Margiela presents its menswear in Paris today / PATRICK KOVARIK/ AFP/Getty

It feels like an opportunity missed for Galliano to refine his vision for Margiela through menswear, an increasingly important market

Maison Margiela showed its latest menswear collection in the Salle Wagram, a Belle Époque Parisian salle de spectacle that has recently been completely gutted – renovated for the 21st century while still keeping its history. It served as a timely reminder of what designers are expected to do when brought into existing labels – keep the soul, but make it relevant for today.

The reminder was timely because the latest Margiela collection was the first presented since John Galliano was recruited to head the house. The man himself made no appearance chez Wagram. His attention over the past few months, we were told, was focused on the haute couture collection presented last Monday in London.

However, Galliano’s absence behind the scenes led to a dichotomy. He is the creative director of the whole Margiela label and, following that London show, which darted between Galliano and Margiela in a valiant attempt to weave two aesthetics together, it was jarring to see this collection, mired as it was in Margiela’s menswear past.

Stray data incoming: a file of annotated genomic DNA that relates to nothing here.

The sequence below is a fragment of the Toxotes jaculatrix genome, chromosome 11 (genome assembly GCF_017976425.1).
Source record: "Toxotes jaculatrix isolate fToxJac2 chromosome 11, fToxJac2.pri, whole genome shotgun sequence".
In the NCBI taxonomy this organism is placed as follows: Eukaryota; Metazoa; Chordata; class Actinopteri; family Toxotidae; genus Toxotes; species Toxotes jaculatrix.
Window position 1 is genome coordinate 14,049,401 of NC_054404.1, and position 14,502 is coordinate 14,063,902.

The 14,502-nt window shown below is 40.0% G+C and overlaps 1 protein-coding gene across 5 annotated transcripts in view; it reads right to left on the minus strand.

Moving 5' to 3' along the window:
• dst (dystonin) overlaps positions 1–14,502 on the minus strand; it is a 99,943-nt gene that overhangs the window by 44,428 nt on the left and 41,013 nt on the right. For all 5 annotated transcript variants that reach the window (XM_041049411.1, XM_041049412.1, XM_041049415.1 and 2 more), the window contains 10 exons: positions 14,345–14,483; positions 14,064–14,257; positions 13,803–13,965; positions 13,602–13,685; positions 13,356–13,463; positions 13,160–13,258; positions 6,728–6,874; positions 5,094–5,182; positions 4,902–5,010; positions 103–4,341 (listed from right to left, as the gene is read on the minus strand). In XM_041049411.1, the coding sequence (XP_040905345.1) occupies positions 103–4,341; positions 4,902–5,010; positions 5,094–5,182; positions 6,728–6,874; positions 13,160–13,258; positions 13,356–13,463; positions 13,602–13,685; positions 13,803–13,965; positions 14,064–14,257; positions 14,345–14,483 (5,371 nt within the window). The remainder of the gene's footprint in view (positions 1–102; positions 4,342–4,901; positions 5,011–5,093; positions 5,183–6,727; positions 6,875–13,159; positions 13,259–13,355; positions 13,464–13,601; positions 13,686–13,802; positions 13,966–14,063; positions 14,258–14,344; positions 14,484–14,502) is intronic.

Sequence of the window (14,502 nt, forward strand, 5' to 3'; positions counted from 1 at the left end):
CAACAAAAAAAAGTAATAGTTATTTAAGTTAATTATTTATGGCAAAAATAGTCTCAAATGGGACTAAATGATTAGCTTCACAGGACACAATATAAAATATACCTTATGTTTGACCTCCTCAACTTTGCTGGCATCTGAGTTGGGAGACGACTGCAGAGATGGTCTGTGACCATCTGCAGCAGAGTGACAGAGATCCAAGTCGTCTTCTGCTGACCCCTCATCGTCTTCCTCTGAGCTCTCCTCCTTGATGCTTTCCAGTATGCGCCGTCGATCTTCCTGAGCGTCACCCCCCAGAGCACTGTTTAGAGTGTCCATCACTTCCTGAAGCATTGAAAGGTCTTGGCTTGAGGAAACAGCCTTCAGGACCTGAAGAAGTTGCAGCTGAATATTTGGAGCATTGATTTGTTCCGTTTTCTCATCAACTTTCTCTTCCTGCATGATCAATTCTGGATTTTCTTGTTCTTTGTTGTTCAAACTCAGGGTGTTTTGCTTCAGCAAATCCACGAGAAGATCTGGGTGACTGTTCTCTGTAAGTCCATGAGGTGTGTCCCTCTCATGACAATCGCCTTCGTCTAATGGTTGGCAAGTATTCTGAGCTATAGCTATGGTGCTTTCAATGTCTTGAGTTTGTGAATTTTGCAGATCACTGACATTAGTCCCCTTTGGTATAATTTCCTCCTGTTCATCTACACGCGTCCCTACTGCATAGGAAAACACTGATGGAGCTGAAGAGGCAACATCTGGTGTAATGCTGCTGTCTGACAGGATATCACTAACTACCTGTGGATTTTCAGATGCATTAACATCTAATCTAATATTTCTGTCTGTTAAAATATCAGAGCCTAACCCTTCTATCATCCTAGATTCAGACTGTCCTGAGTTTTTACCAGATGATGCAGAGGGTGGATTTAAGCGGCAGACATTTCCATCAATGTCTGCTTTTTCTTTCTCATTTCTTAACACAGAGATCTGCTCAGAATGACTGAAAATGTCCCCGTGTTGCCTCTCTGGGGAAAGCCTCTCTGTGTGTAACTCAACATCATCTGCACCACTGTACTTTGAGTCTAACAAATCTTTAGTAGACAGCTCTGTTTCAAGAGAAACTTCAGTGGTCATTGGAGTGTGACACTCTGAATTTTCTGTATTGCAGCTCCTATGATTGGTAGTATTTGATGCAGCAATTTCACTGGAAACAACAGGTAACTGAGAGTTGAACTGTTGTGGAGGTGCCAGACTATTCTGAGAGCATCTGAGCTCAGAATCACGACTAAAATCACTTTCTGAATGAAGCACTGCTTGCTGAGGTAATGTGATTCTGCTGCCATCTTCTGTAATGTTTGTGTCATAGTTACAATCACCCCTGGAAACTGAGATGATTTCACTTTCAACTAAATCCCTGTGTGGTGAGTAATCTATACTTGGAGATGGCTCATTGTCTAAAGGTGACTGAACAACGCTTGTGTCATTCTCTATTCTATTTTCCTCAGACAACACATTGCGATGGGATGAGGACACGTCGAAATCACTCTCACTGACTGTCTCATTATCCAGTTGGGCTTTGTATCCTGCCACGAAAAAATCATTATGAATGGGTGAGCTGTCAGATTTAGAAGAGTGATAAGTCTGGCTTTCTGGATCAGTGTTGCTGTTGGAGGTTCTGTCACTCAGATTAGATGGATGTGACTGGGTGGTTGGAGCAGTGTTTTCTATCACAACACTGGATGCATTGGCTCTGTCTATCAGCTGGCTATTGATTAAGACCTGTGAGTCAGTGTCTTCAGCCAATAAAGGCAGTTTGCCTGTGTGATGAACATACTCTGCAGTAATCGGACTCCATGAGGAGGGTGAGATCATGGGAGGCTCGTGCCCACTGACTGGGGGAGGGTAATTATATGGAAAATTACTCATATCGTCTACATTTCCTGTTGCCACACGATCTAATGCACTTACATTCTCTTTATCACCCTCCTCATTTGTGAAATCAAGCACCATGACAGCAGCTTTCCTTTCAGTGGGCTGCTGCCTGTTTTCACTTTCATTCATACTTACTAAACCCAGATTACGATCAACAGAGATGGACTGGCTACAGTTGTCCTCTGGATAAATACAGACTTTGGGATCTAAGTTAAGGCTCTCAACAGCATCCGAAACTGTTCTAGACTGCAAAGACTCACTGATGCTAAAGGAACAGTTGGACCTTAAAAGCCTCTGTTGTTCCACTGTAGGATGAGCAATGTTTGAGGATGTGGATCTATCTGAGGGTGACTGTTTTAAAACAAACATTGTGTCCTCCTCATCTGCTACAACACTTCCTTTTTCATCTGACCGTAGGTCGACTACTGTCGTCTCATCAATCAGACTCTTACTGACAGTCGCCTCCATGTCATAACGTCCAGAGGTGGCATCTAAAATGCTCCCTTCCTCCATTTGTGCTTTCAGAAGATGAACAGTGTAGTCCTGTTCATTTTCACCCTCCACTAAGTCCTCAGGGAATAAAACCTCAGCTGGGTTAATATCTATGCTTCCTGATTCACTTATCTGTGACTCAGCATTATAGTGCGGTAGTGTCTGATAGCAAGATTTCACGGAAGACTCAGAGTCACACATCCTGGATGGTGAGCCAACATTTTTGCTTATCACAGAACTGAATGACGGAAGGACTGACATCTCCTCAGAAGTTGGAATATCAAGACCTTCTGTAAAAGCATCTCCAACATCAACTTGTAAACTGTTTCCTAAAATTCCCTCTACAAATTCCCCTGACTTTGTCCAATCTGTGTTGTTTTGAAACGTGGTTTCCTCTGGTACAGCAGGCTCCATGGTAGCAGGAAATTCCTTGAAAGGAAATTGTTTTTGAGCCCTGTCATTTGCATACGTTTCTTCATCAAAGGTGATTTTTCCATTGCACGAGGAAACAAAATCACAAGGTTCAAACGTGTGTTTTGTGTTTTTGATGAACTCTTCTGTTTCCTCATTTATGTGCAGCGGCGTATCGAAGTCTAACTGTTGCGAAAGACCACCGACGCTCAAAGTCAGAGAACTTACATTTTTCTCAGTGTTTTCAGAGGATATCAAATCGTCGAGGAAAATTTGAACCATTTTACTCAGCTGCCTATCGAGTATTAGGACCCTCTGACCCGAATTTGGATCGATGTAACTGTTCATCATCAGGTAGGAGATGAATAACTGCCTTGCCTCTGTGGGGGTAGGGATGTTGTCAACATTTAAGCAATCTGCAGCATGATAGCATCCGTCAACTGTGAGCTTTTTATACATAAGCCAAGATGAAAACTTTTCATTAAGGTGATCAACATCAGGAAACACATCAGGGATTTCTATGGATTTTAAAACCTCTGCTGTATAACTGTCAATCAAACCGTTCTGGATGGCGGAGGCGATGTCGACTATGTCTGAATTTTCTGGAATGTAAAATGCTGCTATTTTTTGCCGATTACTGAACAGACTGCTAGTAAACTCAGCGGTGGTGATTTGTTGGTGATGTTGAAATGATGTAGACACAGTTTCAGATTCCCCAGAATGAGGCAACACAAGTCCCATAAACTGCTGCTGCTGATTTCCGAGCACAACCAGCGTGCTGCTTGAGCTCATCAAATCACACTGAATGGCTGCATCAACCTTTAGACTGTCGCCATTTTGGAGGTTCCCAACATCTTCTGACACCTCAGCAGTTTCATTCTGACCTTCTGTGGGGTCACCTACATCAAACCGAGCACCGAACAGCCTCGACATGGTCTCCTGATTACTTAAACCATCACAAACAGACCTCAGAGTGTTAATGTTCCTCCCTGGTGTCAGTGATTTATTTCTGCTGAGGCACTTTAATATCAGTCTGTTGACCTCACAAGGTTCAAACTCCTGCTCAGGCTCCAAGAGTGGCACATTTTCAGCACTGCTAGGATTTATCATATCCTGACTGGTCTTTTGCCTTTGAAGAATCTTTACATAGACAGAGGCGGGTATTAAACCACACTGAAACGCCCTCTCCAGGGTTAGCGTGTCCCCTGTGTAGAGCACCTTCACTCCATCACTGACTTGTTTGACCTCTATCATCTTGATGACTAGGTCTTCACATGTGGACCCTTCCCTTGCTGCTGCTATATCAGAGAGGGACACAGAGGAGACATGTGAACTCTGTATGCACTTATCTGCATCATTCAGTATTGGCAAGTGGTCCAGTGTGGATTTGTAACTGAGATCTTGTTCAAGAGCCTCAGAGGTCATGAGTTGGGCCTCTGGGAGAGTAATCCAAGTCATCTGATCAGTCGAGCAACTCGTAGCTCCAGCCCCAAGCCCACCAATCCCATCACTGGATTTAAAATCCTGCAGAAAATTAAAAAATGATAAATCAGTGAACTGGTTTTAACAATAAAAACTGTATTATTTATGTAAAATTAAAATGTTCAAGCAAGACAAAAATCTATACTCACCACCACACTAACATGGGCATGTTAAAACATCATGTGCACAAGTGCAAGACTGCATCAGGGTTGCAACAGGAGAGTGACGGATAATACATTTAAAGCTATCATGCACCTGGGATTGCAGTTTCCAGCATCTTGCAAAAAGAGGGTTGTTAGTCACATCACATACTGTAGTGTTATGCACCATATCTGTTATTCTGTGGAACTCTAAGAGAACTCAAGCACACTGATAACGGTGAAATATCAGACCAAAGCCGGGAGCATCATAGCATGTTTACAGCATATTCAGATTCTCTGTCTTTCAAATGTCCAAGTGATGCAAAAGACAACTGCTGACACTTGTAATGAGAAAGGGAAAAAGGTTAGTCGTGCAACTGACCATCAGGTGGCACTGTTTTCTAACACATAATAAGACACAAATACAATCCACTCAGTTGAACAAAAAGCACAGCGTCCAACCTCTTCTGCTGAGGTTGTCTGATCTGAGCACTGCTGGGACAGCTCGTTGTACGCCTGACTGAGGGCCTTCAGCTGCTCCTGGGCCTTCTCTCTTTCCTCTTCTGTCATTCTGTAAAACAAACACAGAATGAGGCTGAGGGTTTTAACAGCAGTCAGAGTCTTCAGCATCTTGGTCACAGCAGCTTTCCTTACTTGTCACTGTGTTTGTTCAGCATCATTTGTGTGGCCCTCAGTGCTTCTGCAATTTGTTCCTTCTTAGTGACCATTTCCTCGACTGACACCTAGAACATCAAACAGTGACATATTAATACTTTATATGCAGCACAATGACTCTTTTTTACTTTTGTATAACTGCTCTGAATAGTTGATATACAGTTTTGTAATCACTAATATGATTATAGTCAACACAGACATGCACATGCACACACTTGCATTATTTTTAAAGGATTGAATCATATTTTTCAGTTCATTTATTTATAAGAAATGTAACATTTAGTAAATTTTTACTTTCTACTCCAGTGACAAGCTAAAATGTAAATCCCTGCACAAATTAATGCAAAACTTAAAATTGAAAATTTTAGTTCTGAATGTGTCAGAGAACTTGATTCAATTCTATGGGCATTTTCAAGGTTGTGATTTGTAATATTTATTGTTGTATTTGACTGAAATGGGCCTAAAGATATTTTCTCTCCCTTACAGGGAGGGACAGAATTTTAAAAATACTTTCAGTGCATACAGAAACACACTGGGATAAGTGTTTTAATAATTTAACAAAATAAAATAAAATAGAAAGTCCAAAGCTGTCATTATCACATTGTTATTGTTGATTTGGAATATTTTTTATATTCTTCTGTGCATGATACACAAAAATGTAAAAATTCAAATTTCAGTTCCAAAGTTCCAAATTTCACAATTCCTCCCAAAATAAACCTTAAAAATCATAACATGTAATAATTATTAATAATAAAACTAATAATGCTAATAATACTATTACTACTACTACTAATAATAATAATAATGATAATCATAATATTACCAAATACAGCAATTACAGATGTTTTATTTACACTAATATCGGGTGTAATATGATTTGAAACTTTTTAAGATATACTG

That menswear has been, by and large, nondescript, echoing the Seventies and with a few touches of the artisanal. This time, canvasses splodged with paint were sewn into boxy coats and waistcoats, tinselly lurex bodged into bombers, the rest Margiela’s bog-standard retro redux. It seems churlish to chide this collection for what it could have been, nevertheless it feels like an opportunity missed for Galliano to refine his vision for Margiela through menswear, an increasingly important market.

It makes up a great swathe of Givenchy’s business – and considering the creative director Riccardo Tisci only began designing menswear in 2008, following fiftysomething years of pure womenswear at the house, it’s a model success story of revitalisation. Because despite those fiftysomething years, Givenchy’s identity was blurry: a roster of designers have stabbed at defining it since the founder’s retirement 20 years ago. Most have stabbed in the dark.

Tisci, however, has nailed it. Givenchy today has eschewed the primly dressed Audrey Hepburn in favour of embodiments of swaggering Latino machismo, clad in jumped-up sportswear, pattern on pattern and sharp contrasts of cardinal scarlet, black and white. The print this time came from Persian carpets. It was winter, so there was some pinstriped tailoring with a few knitted skirts and fur coats slung over the top.

All that Catholicism, all that print, has nothing to do with Givenchy, and everything to do with Tisci. That’s why it works for the label’s recently acquired legion of rabid followers.